..despite being eligible for the new iPhone 5 upgrade from AT&T, I did not see any compelling reason to buy this one..

By now everyone has probably seen the news about Apple‘s recently launched iPhone 5S. Even as an old time iPhone fan, I had stopped buying new ones since the iPhone 4S. The iPhone 5 had not given me any compelling reason to buy one either. Ironically, in that period of time, even as an old time Mac user and past critic of old versions of Windows, I joined Microsoft

I did not immediately get a Windows Phone (even though I was losing out an employee discount) and waited until the phone I really wanted came out….. The Nokia Lumia 1020 WindowsPhone 8, with its 41MP mind-blowing smartphone camera, which I bought without a discount or employee rebate. I still kept and use my iPhone 4S, because of the many apps I had bought over the years, and music that is tied to iTunes/Apple at present.

I was very hopeful for a truly innovative iPhone 5S, because, even though Apple’s phone is now a direct competitor to my employer’s recently acquired smartphone business, I believe innovation at one leading competitor benefits us all, as others have to work hard, invest in innovation and build great devices and services around them.

But, try as I might, despite being eligible for the new iPhone 5 upgrade from AT&T, I did not see any compelling reason to buy this one, at least yet, while my 4S is working fine. The only thing that I found of some interest was the fingerprint reader Apple built in, based on a company it had bought not too long ago.

I have always been a fan of natural interfaces or input devices. 

Ironically, my first fingerprint reader was actually a Microsoft branded one I bought for one of my PCs in the days I was a big time Mac fan.

A few years ago I discovered Authentec‘s USB readers and bought several, especially as they could work on my Macs and my PCs.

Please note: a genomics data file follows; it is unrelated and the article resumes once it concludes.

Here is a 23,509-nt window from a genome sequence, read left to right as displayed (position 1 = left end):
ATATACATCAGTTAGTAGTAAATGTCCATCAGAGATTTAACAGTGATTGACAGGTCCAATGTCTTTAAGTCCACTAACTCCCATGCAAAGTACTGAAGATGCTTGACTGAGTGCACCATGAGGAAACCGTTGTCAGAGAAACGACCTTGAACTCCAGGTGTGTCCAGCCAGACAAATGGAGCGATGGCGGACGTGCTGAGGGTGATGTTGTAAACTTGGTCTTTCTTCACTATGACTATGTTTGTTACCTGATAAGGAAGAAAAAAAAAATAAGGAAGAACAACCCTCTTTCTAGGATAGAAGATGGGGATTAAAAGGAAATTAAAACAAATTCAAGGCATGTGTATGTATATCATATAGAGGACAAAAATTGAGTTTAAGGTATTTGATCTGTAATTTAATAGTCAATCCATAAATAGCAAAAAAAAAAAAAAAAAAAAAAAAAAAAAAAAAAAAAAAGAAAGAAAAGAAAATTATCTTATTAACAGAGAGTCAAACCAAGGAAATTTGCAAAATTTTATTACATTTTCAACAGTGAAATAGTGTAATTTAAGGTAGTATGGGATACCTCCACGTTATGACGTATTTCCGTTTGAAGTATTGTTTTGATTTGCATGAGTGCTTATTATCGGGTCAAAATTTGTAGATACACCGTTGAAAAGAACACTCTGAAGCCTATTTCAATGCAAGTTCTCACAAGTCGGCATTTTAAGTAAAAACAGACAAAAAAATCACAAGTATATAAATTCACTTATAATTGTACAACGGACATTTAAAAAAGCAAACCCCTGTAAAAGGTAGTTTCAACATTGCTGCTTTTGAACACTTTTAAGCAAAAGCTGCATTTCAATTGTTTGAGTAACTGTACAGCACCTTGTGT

Some time later their prices dropped drastically and I found Apple had bought the company. So, predicting that the next generation iPhone would have fingerprint capability was not a leap of genius. 

However, I have to say my experience with the Authentec USB pluggable fob readers was frustrating, to the extent I do not use them anymore. Sometimes it would take half a dozen attempts of aligning the finger, the reader and Jupiter with Saturn before it would accept the print. I found simply typing in my complex password took less time and frustration.

Ironically, now that my current position is with Microsoft, I am happy that the technology is becoming more mainstream even if launched by a competitor. Such wide distribution of technology features leads to a greater pressure on everyone to improve the technology. (Remember how frustrating BlueTooth was early on?).

I have a fingerprint reader built into the new Lenovo Windows 8 (now. 8.1 🙂 ) laptop I got earlier this year, and it works smoothly, quickly and without trouble (so far!).

So, I am hoping to see more of that technology in other laptops and smartphones. Let the new game begin…. Touch And Go (Innovate!).

 

 

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Why I Would Never Recommend A Lenovo Thinkpad Laptop To Anyone

WARNING: You need to buy a matching Samsonite luggage set for this, not to protect the laptop but to protect other people’s luggage from it. Get a set of two, one for the boulder sized laptop and the other for the power adaptor just slightly lighter than a concrete block.

Even as a then Mac bigot the Lenovo (then IBMThinkPad with a writing pad and touchscreen was one of the few times I had bought a Windows laptop.

Fast forward to 2013 and I was given a brand new Lenovo W530 for work and hate it (though much less than the lousy new HP Ultrabook).